“Book Window” in Downtown L.A.’s Last Bookstore on 5th and Spring
Sometimes I think the silent movies had it right. The landlord was always a miser who thought nothing of evicting widows and orphans for late payment of rent. Now as bookstores are shutting their doors forever because some landlord was a richer tenant and a more upscale clientele. Let’s face it, selling books is not the easy way to wealth. And, what is more, many bookstores have a scruffy air about them. Not the sort of people who would be invited to Mar-a-Lago or the Trump Tower.
In most bookstores, the top price for an item is usually around $30 for a hardback and $20 for a paperback. Compare that with the money that could be made by selling a fashionable handbag or a stylish outfit to some empty-headed poltroon. Of course, even fashionable boutiques have off days, because there are not enough rich clients around to make owners of commercial real estate happy.
Curiously, I don’t even like to visit a retail establishment unless there is a nearby bookstore to make the trip worthwhile. I used to walk into Santa Monica on Sunday mornings to go to Barnes & Noble. Now that it has closed down, I would not be put off if the whole 3rd Street Promenade slid into the ocean. It is well known that I don’t care for anything fashionable or stylish, and I do not throw money around to buy fancy bling-bling or even gourmet meals.
If more malls had good bookstores, one result would be more sales in the surrounding stores. There is always likely to be some dinosaur like me who disappears into the bookstore while the wives and children exercise their credit cards buying frou-frou.
Michael R. Weinstein, Bookseller, in His Torrance Store
Booksellers are a hardy breed. Even as the cost of commercial rentals is going up, the unit sales price for most books seems to be holding steady. Five years ago, I stopped at Alpine Village Market in Torrance near the intersection of Torrance Boulevard and Vermont, probably to buy some of their high quality meats and groceries. A few doors down from the market was a used bookstore signed only as Collectible Books. I was pleasantly surprised to see that it was a used book store with a fairly large stock.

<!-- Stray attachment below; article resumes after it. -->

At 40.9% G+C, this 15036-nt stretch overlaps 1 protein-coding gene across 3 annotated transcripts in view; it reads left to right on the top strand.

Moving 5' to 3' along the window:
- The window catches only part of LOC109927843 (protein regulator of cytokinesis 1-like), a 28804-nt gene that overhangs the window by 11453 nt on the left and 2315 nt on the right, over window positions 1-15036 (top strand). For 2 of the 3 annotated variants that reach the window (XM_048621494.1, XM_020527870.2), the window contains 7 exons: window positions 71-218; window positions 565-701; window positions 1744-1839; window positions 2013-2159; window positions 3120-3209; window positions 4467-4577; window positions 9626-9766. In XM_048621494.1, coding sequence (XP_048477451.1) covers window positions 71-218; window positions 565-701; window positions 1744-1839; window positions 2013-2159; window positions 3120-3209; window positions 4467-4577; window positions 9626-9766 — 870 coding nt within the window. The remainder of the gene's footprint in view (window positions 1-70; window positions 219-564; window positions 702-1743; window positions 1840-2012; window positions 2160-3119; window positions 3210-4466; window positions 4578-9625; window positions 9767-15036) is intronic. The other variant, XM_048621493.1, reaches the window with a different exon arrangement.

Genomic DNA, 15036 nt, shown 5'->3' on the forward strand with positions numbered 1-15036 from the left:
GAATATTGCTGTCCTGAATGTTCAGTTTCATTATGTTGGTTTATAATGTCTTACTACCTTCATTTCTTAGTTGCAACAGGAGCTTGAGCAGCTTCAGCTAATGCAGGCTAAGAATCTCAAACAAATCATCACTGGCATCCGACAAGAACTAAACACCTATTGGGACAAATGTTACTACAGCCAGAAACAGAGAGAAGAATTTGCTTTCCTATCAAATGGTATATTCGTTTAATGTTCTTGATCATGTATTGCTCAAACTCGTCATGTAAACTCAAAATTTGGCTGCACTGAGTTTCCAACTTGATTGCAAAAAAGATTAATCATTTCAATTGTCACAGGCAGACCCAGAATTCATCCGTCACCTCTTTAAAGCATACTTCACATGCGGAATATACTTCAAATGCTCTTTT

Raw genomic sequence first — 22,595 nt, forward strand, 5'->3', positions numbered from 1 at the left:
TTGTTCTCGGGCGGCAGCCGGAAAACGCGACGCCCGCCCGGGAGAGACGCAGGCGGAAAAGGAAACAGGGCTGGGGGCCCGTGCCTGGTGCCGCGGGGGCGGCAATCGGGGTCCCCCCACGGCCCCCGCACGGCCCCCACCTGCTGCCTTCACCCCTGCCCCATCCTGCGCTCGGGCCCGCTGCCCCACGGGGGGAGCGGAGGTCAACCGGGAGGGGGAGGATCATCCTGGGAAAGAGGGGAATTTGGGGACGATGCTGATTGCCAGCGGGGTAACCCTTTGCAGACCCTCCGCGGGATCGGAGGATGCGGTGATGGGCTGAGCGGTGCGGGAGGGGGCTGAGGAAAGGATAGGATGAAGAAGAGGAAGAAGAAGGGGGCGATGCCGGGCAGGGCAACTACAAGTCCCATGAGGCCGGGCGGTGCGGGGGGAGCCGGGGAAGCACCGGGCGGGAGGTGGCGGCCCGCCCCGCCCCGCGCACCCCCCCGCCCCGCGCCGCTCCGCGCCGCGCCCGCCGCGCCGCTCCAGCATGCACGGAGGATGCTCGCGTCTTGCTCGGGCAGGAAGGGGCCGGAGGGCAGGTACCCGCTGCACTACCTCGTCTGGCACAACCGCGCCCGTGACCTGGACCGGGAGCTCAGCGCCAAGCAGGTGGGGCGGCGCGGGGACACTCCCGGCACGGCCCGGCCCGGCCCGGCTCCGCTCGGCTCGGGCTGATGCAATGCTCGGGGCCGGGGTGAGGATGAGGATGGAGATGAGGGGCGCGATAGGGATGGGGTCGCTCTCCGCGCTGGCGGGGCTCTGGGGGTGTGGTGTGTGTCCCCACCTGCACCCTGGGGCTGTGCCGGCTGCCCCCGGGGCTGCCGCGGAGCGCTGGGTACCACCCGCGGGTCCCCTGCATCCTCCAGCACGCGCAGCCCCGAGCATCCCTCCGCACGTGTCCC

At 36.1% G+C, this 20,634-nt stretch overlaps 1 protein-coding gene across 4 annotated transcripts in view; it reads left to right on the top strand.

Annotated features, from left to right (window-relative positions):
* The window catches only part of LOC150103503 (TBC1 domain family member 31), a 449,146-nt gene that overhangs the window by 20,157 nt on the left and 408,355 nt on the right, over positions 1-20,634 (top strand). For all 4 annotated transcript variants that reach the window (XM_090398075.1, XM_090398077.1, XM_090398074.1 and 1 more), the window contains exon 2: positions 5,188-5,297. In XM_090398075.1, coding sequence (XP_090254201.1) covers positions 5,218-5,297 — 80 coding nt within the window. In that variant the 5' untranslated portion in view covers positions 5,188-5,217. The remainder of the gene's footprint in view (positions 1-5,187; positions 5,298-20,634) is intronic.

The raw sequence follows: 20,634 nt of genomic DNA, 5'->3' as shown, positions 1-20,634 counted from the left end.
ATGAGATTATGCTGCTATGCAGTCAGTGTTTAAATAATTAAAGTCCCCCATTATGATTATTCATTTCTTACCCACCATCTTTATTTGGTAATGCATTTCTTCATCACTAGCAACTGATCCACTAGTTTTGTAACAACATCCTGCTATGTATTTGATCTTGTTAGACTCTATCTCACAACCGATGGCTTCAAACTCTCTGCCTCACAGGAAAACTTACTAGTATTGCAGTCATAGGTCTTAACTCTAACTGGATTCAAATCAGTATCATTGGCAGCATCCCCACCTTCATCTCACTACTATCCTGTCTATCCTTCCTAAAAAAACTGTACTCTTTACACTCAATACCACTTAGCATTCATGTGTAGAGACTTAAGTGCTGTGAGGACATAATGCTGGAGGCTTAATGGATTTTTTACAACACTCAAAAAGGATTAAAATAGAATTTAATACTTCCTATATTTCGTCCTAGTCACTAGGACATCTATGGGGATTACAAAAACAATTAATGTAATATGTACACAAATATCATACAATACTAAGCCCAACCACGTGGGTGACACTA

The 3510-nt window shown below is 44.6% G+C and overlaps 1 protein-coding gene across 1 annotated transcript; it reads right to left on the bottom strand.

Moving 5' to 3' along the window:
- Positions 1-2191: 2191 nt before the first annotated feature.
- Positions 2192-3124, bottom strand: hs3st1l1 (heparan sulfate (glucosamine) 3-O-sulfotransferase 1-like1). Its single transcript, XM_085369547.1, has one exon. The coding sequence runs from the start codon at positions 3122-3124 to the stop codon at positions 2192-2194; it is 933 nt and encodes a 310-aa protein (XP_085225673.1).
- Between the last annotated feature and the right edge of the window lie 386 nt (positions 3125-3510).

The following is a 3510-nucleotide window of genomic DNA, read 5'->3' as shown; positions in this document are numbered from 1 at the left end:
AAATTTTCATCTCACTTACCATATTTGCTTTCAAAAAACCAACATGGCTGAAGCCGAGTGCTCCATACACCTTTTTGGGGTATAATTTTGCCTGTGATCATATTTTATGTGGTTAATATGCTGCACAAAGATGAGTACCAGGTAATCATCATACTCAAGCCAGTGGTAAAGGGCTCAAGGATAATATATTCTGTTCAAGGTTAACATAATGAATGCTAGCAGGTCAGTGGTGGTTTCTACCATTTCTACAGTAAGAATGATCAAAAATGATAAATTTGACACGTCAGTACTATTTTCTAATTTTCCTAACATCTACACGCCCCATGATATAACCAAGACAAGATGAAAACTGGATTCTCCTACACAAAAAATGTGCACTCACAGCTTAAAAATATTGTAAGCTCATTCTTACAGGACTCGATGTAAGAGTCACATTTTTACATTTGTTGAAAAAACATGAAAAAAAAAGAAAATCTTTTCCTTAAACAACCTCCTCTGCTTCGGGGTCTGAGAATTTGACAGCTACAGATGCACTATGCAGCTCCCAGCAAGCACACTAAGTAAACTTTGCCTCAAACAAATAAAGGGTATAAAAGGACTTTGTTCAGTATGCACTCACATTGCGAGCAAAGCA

The genial owner, Michael R. Weinstein knows his business and has an interesting selection of literature, history, genre fiction, and miscellaneous non-fiction in his labyrinthine store. I cannot pay him a visit without making some sort of find.
I remember when Los Angeles had dozens of used book stores, including three within walking distance of my apartment. No more. I used to go as far afield as Glendale to visit Brand Books, but it is gone. Sam Johnson Books in Mar Vista is still there, but its co-owner, my friend Bob Klein, passed away a couple years ago.
So, Michael, eat a healthy diet, get plenty of sleep and exercise, because I need good booksellers like you to supply me with what I need to make it through the day.
Sam: Johnson’s Bookshop in Culver City
My doctor prescribed that I take long walks four days a week. Now that I am working only two days a week, it is much easier to comply. This morning, for example, I walked from Pico and Pacific down to where Windward meets the ocean—along two miles of “boardwalk” including parts of Santa Monica and Venice. My destination was Small World Books, one of the few remaining independent bookstores in West Los Angeles.
When I walk south, I go along Bundy to Venice Boulevard, where (not coincidentally) Sam: Johnson’s Bookshop is located. It is easily the best used bookshop for miles around.
Do I head west? Then my turnaround point is the three-story Barnes & Noble on the Promenade in Santa Monica.
Small World Books on the Venice Boardwalk
Even with bookstores disappearing at an alarming rate, I have this book-buying habit that I have to somehow keep within reasonable limits. On my long walks, bookstores are like the raisin in the oatmeal. They give me a tangible reward for all that exercise.
When the temperature begins to heat up, I may have to join an air-conditioned health club that has treadmills and exercise bicycles. Hot weather is a powerful disincentive to outdoor exercise.